Obama's new plan may destroy banking loans: American expert
Azerbaijan, Baku, Sept. 7 / Trend , A.Badalova/
Barack Obama's new plan to strengthen control over banking capital is a dangerous policy which may lead to furthering unemployment in the world, believes Gene Aldridge, professor and President of the U.S. World Marketing company.
"The eight-point program will kill the worldwide banking industry's ability to make loans, thus there will be no recharging of the economy for the unemployed in the world," Aldridge wrote to Trend in an email.
Last week, the Obama Administration unveiled a set of principles according to which the minimum capital standards for financial institutions are planned to be raised. These principles will be proposed as being fundamental to the development of a new international capital agreement, which began to be laid out at a meeting in London of G20 finance ministers and the heads of central banks.
Under the plan, in the future the world's banks should be subject to more severe capital controls and liquidity. In addition, the assessment system for the risks of a bank's assets and the stock capital needed to cover them is planned to be improved.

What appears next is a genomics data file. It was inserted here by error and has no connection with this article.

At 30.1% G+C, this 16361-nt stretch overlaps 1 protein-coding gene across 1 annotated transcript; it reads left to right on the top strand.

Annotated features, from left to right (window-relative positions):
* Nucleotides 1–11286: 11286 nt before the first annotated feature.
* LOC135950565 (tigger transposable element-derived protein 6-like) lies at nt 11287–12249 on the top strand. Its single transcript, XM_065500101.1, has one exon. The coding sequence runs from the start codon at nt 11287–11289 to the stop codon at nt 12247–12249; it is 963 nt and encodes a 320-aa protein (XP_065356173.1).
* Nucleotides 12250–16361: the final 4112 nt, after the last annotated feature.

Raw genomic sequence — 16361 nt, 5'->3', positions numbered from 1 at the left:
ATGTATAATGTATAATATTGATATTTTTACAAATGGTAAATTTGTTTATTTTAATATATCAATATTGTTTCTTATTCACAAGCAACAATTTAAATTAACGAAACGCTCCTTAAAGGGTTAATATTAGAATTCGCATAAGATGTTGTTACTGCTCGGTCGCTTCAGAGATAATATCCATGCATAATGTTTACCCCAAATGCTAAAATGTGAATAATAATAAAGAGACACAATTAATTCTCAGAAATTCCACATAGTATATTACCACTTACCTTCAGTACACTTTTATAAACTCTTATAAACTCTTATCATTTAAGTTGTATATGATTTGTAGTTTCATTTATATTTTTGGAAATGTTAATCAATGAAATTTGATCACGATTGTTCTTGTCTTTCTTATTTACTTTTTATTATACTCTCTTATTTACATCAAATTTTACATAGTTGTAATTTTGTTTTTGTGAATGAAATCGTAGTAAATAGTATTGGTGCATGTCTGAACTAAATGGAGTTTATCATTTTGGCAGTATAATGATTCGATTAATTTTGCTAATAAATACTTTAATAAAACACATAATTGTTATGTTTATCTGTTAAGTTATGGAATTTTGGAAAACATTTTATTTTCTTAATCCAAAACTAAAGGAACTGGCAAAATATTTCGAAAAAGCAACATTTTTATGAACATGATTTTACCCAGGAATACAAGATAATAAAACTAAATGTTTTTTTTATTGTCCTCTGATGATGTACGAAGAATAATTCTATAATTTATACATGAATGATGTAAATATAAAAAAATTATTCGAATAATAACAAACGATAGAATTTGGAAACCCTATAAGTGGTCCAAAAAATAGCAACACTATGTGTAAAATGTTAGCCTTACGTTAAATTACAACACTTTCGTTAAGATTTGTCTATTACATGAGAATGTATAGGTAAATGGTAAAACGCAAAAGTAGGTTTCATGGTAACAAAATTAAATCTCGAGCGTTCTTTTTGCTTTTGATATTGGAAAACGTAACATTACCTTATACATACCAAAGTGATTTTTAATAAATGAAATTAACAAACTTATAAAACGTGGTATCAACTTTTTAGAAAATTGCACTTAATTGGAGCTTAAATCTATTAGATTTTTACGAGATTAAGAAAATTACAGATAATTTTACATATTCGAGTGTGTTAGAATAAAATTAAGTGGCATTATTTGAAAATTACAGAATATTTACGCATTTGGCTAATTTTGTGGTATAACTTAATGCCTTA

This is a very dangerous policy because it also further weakens the profit picture for the banks already in trouble, Aldridge believes.
"Capital reserves must be held to sustain the banking industry, but to seek even more in reserves hurts profit and ties up capital that could be used for real loans to small and medium-sized businesses that need working capital to survive," Aldridge said.
He said this policy will further aggravate the unemployment situation worldwide, both now and into the future.
"The policy on capital reserves is a Trojan Horse economically disguised as a way to rein in bad banking, but in effect is furthering the Obama socialism with even more stealth government interventions that will not work," Aldridge said.
Capital needs to be in the hands of the private sector, not in the hands of the public to re-energize the economic conditions world-wide, Aldridge said.